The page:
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Local members show support for pro-union bill

by Canda Harbaugh & Western News
| April 30, 2009 12:00 AM

A union with nearly 100 local members hosted events in Libby last week to support health-care reform and a federal pro-union bill.

Local and regional organizers of Service Employees International Union were on hand Thursday promoting more accessible health care and the Employee Free Choice Act, a bill that proponents say will make it less challenging for a workforce to unionize.

“They seem like really separate issues, but they both work to help the middle class,” SEIU Libby organizer Kim Pappas said. “One by allowing middle class families to have access to health care that they may not be able to afford or that their employer might not provide. The other helps by guaranteeing more stable jobs.”

In-home caregivers from A Full Life Agency, which make up the local SEIU constituent, filtered in and out of the SEIU-rented hall Thursday afternoon. Members educated themselves about the related legislation and wrote personal letters to the congressional delegation about their feelings on health care and the proposed legislation.

Laura Smart, a Libby in-home caregiver and SEIU member, recently became involved in the union’s lobbying efforts. She spoke to state legislators in Helena in February, lobbied in Washington D.C. for five days in March and plans on returning to Washington next month. 

“I believe everybody should be able to get in a union if the majority of the employees want it,” Smart said. “It helps us working people.”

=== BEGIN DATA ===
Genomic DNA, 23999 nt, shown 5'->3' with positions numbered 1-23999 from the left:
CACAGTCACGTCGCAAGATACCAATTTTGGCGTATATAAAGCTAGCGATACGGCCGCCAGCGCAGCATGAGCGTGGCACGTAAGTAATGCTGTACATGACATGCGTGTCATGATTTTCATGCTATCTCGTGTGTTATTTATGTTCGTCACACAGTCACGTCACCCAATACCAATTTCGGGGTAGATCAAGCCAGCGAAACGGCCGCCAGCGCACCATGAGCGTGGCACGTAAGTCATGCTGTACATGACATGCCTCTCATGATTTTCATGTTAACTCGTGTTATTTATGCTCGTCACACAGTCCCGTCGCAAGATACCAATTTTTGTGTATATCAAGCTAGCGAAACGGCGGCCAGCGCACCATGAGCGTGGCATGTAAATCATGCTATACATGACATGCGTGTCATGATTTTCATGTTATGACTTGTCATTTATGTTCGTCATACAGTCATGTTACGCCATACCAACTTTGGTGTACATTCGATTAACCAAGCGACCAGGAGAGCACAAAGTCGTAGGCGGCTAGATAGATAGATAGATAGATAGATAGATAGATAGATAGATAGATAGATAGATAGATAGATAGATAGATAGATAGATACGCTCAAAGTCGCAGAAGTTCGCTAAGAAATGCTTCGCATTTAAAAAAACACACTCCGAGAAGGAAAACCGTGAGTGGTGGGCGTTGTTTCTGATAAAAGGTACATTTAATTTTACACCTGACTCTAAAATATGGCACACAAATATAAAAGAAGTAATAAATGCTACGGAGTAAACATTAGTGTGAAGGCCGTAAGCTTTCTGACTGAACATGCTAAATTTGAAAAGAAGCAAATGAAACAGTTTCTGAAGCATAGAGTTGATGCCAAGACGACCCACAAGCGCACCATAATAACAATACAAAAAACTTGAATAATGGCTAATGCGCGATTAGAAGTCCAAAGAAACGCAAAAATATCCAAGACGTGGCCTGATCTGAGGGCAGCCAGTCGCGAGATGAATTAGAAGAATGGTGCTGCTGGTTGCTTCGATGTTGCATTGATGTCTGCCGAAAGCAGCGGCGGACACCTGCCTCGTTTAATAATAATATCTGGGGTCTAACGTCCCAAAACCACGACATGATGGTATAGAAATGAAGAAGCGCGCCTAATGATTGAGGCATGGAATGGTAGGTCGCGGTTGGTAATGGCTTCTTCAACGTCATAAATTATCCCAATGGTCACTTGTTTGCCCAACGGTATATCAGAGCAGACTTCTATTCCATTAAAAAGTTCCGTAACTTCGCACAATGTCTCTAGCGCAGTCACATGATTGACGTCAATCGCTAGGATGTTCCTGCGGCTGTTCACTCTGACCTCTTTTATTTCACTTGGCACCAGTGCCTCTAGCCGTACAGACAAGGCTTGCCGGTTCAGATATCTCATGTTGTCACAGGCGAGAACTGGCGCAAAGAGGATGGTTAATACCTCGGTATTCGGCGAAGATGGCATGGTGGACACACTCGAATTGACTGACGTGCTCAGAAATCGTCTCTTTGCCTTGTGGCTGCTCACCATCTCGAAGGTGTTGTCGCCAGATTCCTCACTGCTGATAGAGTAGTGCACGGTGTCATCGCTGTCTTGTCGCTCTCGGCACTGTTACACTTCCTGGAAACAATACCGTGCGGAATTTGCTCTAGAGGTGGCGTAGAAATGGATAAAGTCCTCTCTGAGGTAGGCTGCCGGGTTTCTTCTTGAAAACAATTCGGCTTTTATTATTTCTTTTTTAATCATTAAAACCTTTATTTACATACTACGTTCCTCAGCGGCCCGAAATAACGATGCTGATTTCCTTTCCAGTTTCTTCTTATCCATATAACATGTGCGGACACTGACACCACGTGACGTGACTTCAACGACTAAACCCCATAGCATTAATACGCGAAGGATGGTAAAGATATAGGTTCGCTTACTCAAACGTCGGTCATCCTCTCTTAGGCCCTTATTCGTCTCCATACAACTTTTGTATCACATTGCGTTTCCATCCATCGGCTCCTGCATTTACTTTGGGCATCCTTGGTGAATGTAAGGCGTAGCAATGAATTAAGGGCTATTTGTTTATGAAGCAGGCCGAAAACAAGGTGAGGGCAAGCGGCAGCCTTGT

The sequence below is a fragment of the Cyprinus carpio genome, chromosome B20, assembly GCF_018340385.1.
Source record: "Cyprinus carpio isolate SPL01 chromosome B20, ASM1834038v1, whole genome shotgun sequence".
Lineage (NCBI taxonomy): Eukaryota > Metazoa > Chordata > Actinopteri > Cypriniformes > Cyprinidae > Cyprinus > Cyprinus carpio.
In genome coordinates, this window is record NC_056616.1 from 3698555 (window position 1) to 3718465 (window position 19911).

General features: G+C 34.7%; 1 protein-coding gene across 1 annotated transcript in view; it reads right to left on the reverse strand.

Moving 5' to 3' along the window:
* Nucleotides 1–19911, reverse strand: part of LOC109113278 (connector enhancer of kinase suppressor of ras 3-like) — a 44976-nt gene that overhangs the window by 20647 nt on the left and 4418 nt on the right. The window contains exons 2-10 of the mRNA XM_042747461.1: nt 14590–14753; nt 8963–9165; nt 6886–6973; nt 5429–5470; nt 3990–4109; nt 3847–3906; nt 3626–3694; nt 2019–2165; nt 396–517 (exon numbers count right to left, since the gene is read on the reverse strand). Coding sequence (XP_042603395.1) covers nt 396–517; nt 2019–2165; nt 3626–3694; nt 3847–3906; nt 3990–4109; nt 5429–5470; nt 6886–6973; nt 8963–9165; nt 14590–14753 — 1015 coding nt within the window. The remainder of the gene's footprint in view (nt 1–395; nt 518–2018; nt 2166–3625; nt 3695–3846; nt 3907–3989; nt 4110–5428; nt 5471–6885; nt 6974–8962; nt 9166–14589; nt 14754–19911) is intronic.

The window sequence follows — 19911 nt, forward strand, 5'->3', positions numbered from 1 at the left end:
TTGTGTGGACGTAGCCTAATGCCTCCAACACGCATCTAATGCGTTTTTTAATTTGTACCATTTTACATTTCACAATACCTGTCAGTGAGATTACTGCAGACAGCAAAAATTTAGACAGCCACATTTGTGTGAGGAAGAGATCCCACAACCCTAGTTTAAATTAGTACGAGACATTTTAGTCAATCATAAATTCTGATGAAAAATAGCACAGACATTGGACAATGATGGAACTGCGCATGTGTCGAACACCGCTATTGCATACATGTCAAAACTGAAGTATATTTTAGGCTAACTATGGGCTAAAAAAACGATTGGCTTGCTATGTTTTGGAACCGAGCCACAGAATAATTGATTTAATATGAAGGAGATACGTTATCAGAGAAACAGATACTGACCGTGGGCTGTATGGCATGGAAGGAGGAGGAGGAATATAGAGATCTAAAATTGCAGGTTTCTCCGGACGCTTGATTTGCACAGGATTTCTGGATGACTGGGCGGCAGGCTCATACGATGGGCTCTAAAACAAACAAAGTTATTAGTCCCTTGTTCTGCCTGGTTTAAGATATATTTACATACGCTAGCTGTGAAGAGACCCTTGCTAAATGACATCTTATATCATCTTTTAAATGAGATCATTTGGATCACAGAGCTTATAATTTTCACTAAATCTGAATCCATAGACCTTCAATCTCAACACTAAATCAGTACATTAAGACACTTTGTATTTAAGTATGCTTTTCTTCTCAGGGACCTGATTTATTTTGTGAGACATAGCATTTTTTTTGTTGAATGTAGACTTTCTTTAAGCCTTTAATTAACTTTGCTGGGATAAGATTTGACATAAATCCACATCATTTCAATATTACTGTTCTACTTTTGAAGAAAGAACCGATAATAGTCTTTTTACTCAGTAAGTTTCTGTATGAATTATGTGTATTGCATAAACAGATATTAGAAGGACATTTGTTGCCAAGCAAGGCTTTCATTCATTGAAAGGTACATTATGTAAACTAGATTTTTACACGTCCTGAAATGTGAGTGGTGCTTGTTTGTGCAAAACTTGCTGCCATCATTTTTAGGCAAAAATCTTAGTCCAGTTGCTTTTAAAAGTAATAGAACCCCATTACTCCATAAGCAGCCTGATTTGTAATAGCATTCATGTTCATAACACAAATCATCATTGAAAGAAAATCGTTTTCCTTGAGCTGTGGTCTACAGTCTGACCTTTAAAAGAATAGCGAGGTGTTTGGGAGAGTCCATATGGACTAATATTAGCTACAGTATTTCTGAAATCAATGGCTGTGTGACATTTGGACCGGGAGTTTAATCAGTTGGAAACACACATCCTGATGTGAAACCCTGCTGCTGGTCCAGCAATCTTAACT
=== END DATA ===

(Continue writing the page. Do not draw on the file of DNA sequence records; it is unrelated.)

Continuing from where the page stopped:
Smart recalls how simple the process of unionizing A Full Life Agency was, but has heard about the obstacles that others have faced in attempting for years to unionize. She believes that the Employee Free Choice Act will help them.

Currently, after a majority of the workforce agrees to unionize an employer can demand a secret ballot election, which occurs after a three-month period. The bill will allow a workforce to forego the three-month period and formal election – unionizing after a majority of workers give their signature to the union.

“Statistically,” Pappas said, “40 percent of employees that try to unionize get fired between when they first ask for their election and before the election happens.”

The proposed legislation calls for stricter penalties for employers who fire or intimidate their employees for organizing a union, and puts measures in place to allow workers to gain their first contract within a reasonable timeframe.

SEIU planned later meetings to get more union members to write letters to Montana’s congressmen.